Katy Vine joined the editorial staff of Texas Monthly in 1997 and became a staff writer in 2002. She has written on a range of topics, including the West fertilizer plant explosion, barbecue pitmasters, Warren Jeffs, the moon landing, the Kilgore Rangerettes, bass fishing, a three-person family circus, chess prodigies, and a reclusive musician named Jandek. Her stories have appeared in the Best American Sports Writing 2005, the Best American Sports Writing 2006, and Best Food Writing 2011. Her 2005 feature story about an Odessa prostitution parlor was the inspiration for the Lifetime television series The Client List. She has contributed to the Oxford American, the Texas Observer, and the radio program “This American Life.”
The reason so many Texans testified in favor of strong language supporting evolution in the TEKS is because they’re having to play defense and they’re losing.
The El Paso City Council may override the mayor’s veto to create a debate on the current U.S. drug policies. In these interviews, the mayor, council members, and others explain their views.
Ninety-four percent of Texas high school students receive abstinence-only education. More than half of these teens are losing their virginity. So what do the majority of Texans really want their kids to know about sex?
After 118 years, Lubbock finally appears ready to allow liquor stores inside the city limits—unless a shutter salesman and a handful of Baptists can turn back the clock.
For Steve Kemble, having as good a time as humanly possible as often as humanly possible is very serious business.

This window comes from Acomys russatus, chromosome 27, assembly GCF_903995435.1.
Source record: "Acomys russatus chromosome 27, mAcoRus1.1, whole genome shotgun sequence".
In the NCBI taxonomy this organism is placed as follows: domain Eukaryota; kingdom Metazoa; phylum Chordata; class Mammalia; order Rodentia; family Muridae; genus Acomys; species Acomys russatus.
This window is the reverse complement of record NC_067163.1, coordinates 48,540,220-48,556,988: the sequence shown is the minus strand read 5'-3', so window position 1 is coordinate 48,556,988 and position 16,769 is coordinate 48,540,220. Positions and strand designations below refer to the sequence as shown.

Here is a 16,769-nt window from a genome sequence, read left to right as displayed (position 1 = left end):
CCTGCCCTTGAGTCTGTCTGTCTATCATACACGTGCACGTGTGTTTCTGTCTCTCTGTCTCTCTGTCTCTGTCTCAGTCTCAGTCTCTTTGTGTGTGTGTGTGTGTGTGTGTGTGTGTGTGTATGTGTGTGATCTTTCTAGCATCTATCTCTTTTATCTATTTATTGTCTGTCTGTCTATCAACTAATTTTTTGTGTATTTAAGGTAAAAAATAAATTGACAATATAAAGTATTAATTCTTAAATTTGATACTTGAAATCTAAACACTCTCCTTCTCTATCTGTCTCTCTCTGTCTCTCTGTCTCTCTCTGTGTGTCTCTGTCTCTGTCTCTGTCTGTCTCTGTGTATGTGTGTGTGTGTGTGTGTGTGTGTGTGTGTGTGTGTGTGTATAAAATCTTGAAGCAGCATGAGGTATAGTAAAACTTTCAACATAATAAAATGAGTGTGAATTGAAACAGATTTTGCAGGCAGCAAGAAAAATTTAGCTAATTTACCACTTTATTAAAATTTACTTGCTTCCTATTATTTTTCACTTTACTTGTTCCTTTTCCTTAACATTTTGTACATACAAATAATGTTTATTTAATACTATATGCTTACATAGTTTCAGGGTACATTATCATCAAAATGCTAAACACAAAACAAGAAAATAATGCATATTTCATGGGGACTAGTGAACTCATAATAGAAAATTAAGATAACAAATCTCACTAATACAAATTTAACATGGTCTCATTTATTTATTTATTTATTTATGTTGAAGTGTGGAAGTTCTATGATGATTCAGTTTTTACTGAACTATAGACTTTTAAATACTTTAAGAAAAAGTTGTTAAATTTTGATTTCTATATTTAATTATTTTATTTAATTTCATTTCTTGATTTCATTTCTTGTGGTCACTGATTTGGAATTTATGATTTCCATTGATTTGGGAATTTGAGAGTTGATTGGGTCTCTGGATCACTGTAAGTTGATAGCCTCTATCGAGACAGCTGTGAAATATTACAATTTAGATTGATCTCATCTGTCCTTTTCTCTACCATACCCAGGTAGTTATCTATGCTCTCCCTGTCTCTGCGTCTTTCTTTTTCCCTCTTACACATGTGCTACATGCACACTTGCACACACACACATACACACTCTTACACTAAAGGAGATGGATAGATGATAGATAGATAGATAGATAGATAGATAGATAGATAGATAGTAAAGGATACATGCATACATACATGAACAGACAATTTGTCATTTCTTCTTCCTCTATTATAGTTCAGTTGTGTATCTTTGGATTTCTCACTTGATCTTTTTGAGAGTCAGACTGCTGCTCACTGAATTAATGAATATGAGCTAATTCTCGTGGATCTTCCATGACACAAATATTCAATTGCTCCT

On July 20, 1969, Neil Armstrong and Buzz Aldrin made history as the first humans to set foot on the surface of the moon. Forty years later, the researchers, astronauts, engineers, scientists, and NASA officials who made the voyage possible remember the day the Eagle landed.
Bob Hudgins, director of the Texas Film Commission, talks to Katy Vine about the “Waco” controversy, tax incentives, and how to get your movie made in Texas.
It may well be at Arnold’s, in Amarillo. Think twenty pounds of unseasoned meat and some forty slices of American cheese (if you please). Can anyone say “supersize”?
Last year’s child custody battle between the State of Texas and a fundamentalist Mormon sect prompted many people to wonder how 437 kids could have been ripped away from their parents. When the criminal trials of a dozen sect members get under way this month, the question may become, Was it really safe to send them home?
On October 26, the first FLDS criminal trial in Texas begins. What legal strategies remain for the defense?